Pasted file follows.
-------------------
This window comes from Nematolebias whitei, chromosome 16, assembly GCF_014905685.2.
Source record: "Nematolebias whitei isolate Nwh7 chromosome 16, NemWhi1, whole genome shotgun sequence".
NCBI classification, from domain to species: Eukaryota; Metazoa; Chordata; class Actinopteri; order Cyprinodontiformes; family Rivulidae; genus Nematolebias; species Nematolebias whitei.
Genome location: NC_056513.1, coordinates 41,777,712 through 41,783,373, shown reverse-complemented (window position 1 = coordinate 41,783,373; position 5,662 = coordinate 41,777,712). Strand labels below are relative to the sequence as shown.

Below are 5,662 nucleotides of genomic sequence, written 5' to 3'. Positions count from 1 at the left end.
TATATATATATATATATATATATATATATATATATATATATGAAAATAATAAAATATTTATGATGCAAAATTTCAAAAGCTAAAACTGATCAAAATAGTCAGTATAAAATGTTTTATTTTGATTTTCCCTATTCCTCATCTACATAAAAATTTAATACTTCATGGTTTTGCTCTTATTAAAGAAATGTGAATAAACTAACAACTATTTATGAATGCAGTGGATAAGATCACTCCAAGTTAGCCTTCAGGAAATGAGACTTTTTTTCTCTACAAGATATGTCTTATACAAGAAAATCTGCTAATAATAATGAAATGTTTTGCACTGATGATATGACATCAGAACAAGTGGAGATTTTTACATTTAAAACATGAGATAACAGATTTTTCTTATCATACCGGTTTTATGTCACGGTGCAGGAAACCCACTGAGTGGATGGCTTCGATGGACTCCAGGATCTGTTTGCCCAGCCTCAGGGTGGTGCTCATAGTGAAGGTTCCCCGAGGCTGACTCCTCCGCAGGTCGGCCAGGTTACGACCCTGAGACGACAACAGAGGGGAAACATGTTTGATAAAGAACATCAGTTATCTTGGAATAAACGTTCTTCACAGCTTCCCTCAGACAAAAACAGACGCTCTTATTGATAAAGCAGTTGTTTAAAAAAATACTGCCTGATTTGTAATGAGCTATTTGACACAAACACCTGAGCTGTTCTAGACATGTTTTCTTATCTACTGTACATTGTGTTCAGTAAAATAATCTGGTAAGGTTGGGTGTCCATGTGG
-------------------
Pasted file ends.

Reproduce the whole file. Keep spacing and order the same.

This window comes from Nematolebias whitei, chromosome 16, assembly GCF_014905685.2.
Source record: "Nematolebias whitei isolate Nwh7 chromosome 16, NemWhi1, whole genome shotgun sequence".
NCBI classification, from domain to species: Eukaryota; Metazoa; Chordata; class Actinopteri; order Cyprinodontiformes; family Rivulidae; genus Nematolebias; species Nematolebias whitei.
Genome location: NC_056513.1, coordinates 41,777,712 through 41,783,373, shown reverse-complemented (window position 1 = coordinate 41,783,373; position 5,662 = coordinate 41,777,712). Strand labels below are relative to the sequence as shown.

Below are 5,662 nucleotides of genomic sequence, written 5' to 3'. Positions count from 1 at the left end.
TATATATATATATATATATATATATATATATATATATATATGAAAATAATAAAATATTTATGATGCAAAATTTCAAAAGCTAAAACTGATCAAAATAGTCAGTATAAAATGTTTTATTTTGATTTTCCCTATTCCTCATCTACATAAAAATTTAATACTTCATGGTTTTGCTCTTATTAAAGAAATGTGAATAAACTAACAACTATTTATGAATGCAGTGGATAAGATCACTCCAAGTTAGCCTTCAGGAAATGAGACTTTTTTTCTCTACAAGATATGTCTTATACAAGAAAATCTGCTAATAATAATGAAATGTTTTGCACTGATGATATGACATCAGAACAAGTGGAGATTTTTACATTTAAAACATGAGATAACAGATTTTTCTTATCATACCGGTTTTATGTCACGGTGCAGGAAACCCACTGAGTGGATGGCTTCGATGGACTCCAGGATCTGTTTGCCCAGCCTCAGGGTGGTGCTCATAGTGAAGGTTCCCCGAGGCTGACTCCTCCGCAGGTCGGCCAGGTTACGACCCTGAGACGACAACAGAGGGGAAACATGTTTGATAAAGAACATCAGTTATCTTGGAATAAACGTTCTTCACAGCTTCCCTCAGACAAAAACAGACGCTCTTATTGATAAAGCAGTTGTTTAAAAAAATACTGCCTGATTTGTAATGAGCTATTTGACACAAACACCTGAGCTGTTCTAGACATGTTTTCTTATCTACTGTACATTGTGTTCAGTAAAATAATCTGGTAAGGTTGGGTGTCCATGTGG